As a result of climate change, there is less rainfall than in the past in the already dry region and the dry periods last longer. In addition, there is bad irrigation control. Pumping water from underground causes the ground water level to drop a few metres every year. "The growers must switch to closed irrigation systems to allow for the reuse of recycled water', Stanghellini continues. "For this, they will have to grow their crops on the substrate and not in the soil." One of the first tests done in the demo greenhouse was to measure water and nutrient use with open and closed irrigation systems. "We had done this earlier in Italy and the growers could see for themselves how much they could save on fertilisers with a closed system. The fact that growers realise they will have a return on their investment within a few years, acts as an incentive."

Future growers and researchers
Not only technicians need to be trained to a higher level, but also growers, researchers, trainers and university lecturers. Wageningen has become involved in a educational set-up whereby the new greenhouse facilities will be used to train people on different levels. "Together with CHA colleagues at the Institut Agronomique et Véterinaire Hassan II, where future engineers are trained, we have identified four priorities, namely, climate control, water and fertilizer control, crop protection and crop control", says Ruijs. Possible later additions are chain analysis and the prevention of post-harvest losses.

The building of the demonstration and research greenhouse is now being offered to interested Dutch companies. Experts from Wageningen and CHA personnel are also busy developing a new two-year training course for more advanced greenhouse personnel. The current project will be completed in July 2018. Before that, the involved parties will be looking for financing for further activities.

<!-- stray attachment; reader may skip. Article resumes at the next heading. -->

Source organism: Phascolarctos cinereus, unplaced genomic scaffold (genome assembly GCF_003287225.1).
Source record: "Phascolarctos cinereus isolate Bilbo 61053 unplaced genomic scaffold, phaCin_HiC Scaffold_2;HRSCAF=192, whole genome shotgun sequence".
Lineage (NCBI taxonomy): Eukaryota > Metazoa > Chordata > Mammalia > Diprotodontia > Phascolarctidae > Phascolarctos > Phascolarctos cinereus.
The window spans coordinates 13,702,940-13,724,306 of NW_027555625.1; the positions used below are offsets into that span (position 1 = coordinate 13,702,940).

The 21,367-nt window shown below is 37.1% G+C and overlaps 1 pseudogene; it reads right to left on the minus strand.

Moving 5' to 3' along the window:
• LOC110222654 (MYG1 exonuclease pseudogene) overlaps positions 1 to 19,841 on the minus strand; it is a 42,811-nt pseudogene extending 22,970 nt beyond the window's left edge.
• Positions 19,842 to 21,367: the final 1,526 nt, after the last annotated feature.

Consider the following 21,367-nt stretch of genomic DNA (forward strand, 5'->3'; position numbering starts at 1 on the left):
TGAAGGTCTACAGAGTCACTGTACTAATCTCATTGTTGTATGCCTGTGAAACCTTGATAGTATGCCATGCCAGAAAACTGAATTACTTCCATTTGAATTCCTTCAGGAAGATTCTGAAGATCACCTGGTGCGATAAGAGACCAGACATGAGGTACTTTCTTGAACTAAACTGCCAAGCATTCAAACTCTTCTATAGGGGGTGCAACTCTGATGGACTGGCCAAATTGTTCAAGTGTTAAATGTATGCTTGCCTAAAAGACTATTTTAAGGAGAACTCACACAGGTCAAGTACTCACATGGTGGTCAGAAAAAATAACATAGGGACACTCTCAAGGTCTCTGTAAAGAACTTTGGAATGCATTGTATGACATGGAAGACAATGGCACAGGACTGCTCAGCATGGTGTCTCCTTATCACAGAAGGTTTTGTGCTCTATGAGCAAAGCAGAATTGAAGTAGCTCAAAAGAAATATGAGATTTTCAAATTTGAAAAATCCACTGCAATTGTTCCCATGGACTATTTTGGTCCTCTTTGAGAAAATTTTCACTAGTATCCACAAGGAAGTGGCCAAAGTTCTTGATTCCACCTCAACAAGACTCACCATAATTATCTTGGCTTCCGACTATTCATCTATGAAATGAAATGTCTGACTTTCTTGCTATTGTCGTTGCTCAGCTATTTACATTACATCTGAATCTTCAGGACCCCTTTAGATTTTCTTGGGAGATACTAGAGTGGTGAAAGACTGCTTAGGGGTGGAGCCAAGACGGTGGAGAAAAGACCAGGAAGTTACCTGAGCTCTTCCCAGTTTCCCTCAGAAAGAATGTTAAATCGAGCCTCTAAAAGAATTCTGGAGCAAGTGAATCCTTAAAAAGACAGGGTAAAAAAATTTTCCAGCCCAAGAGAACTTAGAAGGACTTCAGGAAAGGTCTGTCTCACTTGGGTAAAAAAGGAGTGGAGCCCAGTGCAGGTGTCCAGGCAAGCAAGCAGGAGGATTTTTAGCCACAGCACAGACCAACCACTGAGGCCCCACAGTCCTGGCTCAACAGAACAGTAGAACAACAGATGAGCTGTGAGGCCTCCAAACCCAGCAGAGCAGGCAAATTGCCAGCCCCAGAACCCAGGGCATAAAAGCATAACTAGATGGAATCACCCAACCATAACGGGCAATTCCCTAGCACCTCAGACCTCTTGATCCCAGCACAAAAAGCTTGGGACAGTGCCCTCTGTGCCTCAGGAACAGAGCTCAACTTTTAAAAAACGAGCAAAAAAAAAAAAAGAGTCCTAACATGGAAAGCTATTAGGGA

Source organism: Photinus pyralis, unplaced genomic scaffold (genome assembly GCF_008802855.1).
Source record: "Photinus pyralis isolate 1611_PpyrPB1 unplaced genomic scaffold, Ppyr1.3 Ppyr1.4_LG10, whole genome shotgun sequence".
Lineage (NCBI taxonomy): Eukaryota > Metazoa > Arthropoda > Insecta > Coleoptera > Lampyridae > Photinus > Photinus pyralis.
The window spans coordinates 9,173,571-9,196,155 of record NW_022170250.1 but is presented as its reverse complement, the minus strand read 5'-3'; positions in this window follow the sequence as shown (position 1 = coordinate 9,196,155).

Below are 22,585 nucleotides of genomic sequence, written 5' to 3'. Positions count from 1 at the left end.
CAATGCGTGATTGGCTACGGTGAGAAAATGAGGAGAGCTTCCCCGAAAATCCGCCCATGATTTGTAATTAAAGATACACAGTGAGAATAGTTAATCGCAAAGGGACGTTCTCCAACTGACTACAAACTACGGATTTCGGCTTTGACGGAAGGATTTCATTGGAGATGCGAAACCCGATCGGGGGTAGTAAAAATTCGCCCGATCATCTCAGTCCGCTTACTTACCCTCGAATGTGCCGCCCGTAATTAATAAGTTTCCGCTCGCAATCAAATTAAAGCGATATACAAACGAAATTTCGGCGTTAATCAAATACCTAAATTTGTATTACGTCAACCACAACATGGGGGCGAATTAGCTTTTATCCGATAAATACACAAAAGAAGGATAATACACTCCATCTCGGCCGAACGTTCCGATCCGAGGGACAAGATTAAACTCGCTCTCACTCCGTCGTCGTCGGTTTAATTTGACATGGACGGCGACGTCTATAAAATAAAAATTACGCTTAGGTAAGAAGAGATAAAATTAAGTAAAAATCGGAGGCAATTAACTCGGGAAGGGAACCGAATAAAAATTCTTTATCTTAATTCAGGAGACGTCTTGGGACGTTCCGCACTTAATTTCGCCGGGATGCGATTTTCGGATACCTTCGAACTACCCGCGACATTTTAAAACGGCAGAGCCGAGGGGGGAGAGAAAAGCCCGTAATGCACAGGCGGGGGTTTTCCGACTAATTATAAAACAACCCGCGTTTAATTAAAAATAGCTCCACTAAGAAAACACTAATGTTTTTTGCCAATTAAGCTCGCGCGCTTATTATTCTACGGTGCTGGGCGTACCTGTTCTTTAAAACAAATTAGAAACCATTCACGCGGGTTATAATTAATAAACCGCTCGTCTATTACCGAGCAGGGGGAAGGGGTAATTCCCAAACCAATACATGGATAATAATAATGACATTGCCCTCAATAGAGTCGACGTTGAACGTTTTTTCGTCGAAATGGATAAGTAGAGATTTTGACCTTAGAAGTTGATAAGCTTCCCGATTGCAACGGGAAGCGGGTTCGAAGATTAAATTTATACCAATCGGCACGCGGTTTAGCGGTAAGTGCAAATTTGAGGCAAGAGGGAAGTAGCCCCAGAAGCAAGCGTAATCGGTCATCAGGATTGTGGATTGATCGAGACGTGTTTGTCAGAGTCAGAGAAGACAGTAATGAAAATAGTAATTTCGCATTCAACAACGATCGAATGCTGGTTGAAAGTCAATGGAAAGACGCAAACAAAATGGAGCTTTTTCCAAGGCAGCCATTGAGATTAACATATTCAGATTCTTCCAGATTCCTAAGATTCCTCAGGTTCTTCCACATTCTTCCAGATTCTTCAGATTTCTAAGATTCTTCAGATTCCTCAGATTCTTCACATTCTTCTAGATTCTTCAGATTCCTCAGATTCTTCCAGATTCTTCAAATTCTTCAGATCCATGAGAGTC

Successful horticultural projects
The Agadir project shows how supplementary expertise in different research disciplines at Wageningen are integrated into successful horticultural projects around the world. Wageningen Plant Research have contributed to the creation of several knowledge centres, for example, Mexico, Chili, the Middle East, Saudi Arabia en Dubai. "We are also working on optimising greenhouse systems in Indonesia, Turkey, China, Argentina en Australia. We do a lot of these kinds of projects, sometimes with other departments, such as Wageningen Economic Research and Wageningen Environmental Research", added Stanghellini.

Ruijs en his colleagues at Wageningen Economic Research study local, regional and worldwide markets, analyse delivery chains and study the socio-economic impact on, for example, the local job market. "It is not just about technology and productivity. Quality is also important. We, therefore , look at possibilities for high quality products and different market sectors. In Agadir, higher prices can be asked for certain varieties of tomatoes. Restaurants and hotels are prepared to pay more."

Publication date: 6/1/2017



Other news in this sector:

2/16/2018 Pakistan: Need for modern technology use in agriculture stressed
2/15/2018 Utah working on improving specialty crop production
2/14/2018 Vietnam: Hi-tech methods raise production value of farm produce
2/8/2018 Fixing Food: The Mediterranean Region
2/7/2018 2018 e-GRO webinar recording links
2/7/2018 Canada's Minister of Agriculture visits Delphy Improvement Centre
2/6/2018 "44% of Spain runs a great risk of soil erosion"
2/5/2018 Do we really need to double food production by 2050?
2/5/2018 Lettuce saves the Colorado River
2/5/2018 Spain: UPA-UCE opposes proposal to reduce tomato acreage
2/5/2018 US (CA): Tomato rootstocks offer production attributes
2/1/2018 Cultivar variety and added potassium influence hydroponic basil
1/31/2018 UK: Useful information for strawberry growers
1/31/2018 Pythium root rot on hydroponically grown basil and spinach
1/30/2018 Haskap berries: great possibilities for Canada
1/26/2018 Philippines: Growing Thai warty pumpkins
1/26/2018 Scientists help predict where to grow food worldwide
1/25/2018 Indian farmers learning to double their yields
1/25/2018 UK: AHDB provides information for strawberry growers
1/23/2018 Mardenkro publishes second book